The Treatment Of Hot Flashes
CLEVELAND (January 15, 2004) -- Treatment of hot flashes, especially those
moderate to severe in intensity, has focused primarily on estrogen therapy.
However, recent studies questioning the benefit-risk ratio of long-term estrogen
use have increased attention to alternative treatments. To help clinicians and
women make informed decisions regarding these therapies, The North American
Menopause Society (NAMS) has created an evidence-based Position Statement titled,
"Treatment of menopause-associated vasomotor symptoms." The report is published
in the January/February issue of the NAMS journal, Menopause.
"NAMS is pleased to present these clinical practice recommendations," said
Wulf H. Utian, MD, PhD, NAMS Executive Director. "This paper provides a valuable
source of evidence regarding the potential benefits and risks as well as the
scientific uncertainties of the various therapeutic options."
For women who need relief from mild hot flashes, NAMS recommends first considering
lifestyle changes, such as strategies to keep the body cool, participating in
regular exercise, and using paced respiration. These changes can be done either
alone or combined with a nonprescription remedy, such as dietary isoflavones,
black cohosh, or vitamin E. Even though the published evidence does not conclusively
support the effectiveness of those remedies, short-term use does not cause serious
harm. For women with more severe hot flashes (either in number or intensity),
estrogen-containing products are still the most effective treatment. Prescription
drug alternatives include progestogens, the antidepressants venlafaxine, paroxetine,
and fluoxetine, as well as the anticonvulsant gabapentin.
"Although the trials show estrogen works the 'best' for hot flash relief, head-to-head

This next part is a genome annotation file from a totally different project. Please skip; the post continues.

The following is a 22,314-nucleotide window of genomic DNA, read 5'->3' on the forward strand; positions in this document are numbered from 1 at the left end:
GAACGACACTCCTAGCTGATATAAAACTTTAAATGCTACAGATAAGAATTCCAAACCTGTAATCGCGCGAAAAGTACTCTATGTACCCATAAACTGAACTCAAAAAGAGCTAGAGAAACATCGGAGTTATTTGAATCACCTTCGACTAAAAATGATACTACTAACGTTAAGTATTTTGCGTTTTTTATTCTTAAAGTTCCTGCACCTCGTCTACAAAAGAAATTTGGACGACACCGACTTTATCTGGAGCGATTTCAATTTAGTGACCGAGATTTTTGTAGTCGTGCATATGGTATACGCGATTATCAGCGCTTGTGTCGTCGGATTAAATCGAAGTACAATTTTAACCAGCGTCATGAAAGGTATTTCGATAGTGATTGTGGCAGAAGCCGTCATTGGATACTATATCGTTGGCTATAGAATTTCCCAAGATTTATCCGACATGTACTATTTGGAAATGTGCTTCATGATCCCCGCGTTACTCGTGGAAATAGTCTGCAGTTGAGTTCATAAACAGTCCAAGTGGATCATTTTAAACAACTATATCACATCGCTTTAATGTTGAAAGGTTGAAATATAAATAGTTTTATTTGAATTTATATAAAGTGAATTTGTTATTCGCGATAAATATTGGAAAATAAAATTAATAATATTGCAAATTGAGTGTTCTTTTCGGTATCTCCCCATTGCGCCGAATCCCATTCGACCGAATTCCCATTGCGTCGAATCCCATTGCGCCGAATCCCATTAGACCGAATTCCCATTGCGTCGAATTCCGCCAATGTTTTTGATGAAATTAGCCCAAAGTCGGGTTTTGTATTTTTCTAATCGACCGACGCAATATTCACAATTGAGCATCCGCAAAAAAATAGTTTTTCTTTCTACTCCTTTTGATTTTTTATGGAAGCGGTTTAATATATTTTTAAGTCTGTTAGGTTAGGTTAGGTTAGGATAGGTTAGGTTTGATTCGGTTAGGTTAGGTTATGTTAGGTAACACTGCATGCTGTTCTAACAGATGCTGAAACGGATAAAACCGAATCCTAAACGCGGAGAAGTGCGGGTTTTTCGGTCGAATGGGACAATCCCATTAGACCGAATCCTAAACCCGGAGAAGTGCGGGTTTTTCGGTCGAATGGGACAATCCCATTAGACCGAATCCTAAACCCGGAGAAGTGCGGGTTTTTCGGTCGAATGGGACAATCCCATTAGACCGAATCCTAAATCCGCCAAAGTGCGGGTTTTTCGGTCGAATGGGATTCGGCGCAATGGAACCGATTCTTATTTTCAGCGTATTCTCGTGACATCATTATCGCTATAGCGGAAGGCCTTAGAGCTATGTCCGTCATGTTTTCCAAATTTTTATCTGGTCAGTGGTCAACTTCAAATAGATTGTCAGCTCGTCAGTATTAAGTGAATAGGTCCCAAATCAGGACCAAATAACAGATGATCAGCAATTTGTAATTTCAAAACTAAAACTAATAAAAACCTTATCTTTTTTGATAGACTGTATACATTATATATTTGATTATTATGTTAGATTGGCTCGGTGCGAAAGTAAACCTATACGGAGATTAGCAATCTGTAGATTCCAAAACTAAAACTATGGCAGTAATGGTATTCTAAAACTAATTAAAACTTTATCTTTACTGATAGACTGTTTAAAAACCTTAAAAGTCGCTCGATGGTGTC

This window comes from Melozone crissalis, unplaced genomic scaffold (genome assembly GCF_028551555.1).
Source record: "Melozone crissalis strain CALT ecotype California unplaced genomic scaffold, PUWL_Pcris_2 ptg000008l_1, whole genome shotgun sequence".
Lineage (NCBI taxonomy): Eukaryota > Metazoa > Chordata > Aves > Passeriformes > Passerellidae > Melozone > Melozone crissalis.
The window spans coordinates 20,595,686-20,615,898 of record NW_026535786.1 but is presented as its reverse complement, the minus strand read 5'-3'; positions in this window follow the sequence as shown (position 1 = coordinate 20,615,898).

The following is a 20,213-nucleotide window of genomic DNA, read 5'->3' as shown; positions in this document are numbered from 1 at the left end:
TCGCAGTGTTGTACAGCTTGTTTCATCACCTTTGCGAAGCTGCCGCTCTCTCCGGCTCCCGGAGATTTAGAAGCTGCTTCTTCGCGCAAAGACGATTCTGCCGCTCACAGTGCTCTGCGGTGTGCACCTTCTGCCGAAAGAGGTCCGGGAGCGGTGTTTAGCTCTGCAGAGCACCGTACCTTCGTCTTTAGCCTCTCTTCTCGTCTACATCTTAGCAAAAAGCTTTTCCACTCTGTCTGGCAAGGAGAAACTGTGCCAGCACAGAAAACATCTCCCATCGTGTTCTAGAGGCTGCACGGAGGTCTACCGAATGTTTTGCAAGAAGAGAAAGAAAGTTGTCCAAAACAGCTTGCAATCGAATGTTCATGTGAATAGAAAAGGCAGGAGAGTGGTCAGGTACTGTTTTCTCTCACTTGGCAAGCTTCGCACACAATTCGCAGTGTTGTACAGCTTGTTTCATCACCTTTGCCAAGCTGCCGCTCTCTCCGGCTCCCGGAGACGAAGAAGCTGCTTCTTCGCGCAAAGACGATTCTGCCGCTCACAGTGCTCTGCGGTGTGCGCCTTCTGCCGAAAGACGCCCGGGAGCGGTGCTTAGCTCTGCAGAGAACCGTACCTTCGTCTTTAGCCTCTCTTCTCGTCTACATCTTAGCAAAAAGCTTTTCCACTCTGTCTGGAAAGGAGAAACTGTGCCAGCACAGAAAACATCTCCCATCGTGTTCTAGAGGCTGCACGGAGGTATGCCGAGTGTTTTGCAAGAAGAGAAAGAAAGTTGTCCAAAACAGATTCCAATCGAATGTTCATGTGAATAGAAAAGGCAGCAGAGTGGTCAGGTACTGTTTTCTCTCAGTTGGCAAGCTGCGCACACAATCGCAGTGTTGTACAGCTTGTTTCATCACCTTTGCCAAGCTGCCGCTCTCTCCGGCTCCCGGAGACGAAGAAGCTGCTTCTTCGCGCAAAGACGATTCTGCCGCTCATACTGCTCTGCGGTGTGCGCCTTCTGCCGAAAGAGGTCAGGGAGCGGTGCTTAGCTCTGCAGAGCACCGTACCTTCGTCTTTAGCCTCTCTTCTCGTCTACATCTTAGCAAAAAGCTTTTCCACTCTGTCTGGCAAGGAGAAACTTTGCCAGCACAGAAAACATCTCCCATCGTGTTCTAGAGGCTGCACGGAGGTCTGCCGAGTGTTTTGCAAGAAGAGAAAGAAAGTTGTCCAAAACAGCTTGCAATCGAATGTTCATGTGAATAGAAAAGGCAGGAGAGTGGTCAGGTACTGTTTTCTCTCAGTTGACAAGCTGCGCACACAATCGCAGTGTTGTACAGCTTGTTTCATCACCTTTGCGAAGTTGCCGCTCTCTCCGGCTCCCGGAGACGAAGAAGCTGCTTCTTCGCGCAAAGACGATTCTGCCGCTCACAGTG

comparisons of estrogen to the other therapies were often not performed," said
Nanette F. Santoro, MD, Chair of the Editorial Panel. "So, it's not really possible
to prioritize the nonestrogen treatments in terms of their effectiveness compared
with estrogen because the women studied could have differed in ways that made
the medications appear either more or less effective."
Along with the recommendations, the Position Statement includes a review of
hot flash incidence, factors related to hot flashes (eg, warm air temperatures,
cigarette smoking, physical inactivity), and the physiologic changes that occur
during a hot flash.
NAMS is North America's leading nonprofit organization dedicated to promoting
women's health during mid-life and beyond through an understanding of menopause.
The Society's unique multidisciplinary membership of more than 2,000 includes
experts from medicine, nursing, sociology, psychology, anthropology, pharmacy,
epidemiology, nutrition, education, and basic science -- helping NAMS to be
the preeminent resource on all aspects of menopause to healthcare providers
and the public. Its multidisciplinary membership of menopause experts also makes
NAMS uniquely qualified to provide menopause-related information that is accurate,
well-balanced, and presented without bias.
For more information about menopause, click here.
Created: 1/24/2004  - Donnica Moore, M.D.